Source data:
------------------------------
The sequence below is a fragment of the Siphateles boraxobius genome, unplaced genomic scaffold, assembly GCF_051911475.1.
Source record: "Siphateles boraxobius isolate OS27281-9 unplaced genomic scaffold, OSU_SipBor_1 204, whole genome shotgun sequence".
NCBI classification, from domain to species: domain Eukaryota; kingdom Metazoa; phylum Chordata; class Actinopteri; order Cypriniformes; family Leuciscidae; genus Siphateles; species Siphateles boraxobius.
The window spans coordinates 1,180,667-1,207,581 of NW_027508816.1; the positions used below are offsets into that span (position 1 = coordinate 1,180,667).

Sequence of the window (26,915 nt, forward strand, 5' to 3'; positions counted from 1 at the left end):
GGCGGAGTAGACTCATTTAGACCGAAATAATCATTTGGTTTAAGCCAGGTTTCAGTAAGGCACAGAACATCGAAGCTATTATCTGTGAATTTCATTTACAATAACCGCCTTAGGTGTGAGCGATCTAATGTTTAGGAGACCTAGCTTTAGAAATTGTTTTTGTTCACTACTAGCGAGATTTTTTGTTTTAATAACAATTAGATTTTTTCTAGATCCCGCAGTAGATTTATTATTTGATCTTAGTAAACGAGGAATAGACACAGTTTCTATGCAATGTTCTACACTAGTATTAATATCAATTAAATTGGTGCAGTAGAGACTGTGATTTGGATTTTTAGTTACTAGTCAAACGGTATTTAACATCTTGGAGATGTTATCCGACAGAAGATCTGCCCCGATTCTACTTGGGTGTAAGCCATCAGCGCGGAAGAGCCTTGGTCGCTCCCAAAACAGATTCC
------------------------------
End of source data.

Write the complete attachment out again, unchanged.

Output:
The sequence below is a fragment of the Siphateles boraxobius genome, unplaced genomic scaffold, assembly GCF_051911475.1.
Source record: "Siphateles boraxobius isolate OS27281-9 unplaced genomic scaffold, OSU_SipBor_1 204, whole genome shotgun sequence".
NCBI classification, from domain to species: domain Eukaryota; kingdom Metazoa; phylum Chordata; class Actinopteri; order Cypriniformes; family Leuciscidae; genus Siphateles; species Siphateles boraxobius.
The window spans coordinates 1,180,667-1,207,581 of NW_027508816.1; the positions used below are offsets into that span (position 1 = coordinate 1,180,667).

Sequence of the window (26,915 nt, forward strand, 5' to 3'; positions counted from 1 at the left end):
GGCGGAGTAGACTCATTTAGACCGAAATAATCATTTGGTTTAAGCCAGGTTTCAGTAAGGCACAGAACATCGAAGCTATTATCTGTGAATTTCATTTACAATAACCGCCTTAGGTGTGAGCGATCTAATGTTTAGGAGACCTAGCTTTAGAAATTGTTTTTGTTCACTACTAGCGAGATTTTTTGTTTTAATAACAATTAGATTTTTTCTAGATCCCGCAGTAGATTTATTATTTGATCTTAGTAAACGAGGAATAGACACAGTTTCTATGCAATGTTCTACACTAGTATTAATATCAATTAAATTGGTGCAGTAGAGACTGTGATTTGGATTTTTAGTTACTAGTCAAACGGTATTTAACATCTTGGAGATGTTATCCGACAGAAGATCTGCCCCGATTCTACTTGGGTGTAAGCCATCAGCGCGGAAGAGCCTTGGTCGCTCCCAAAACAGATTCC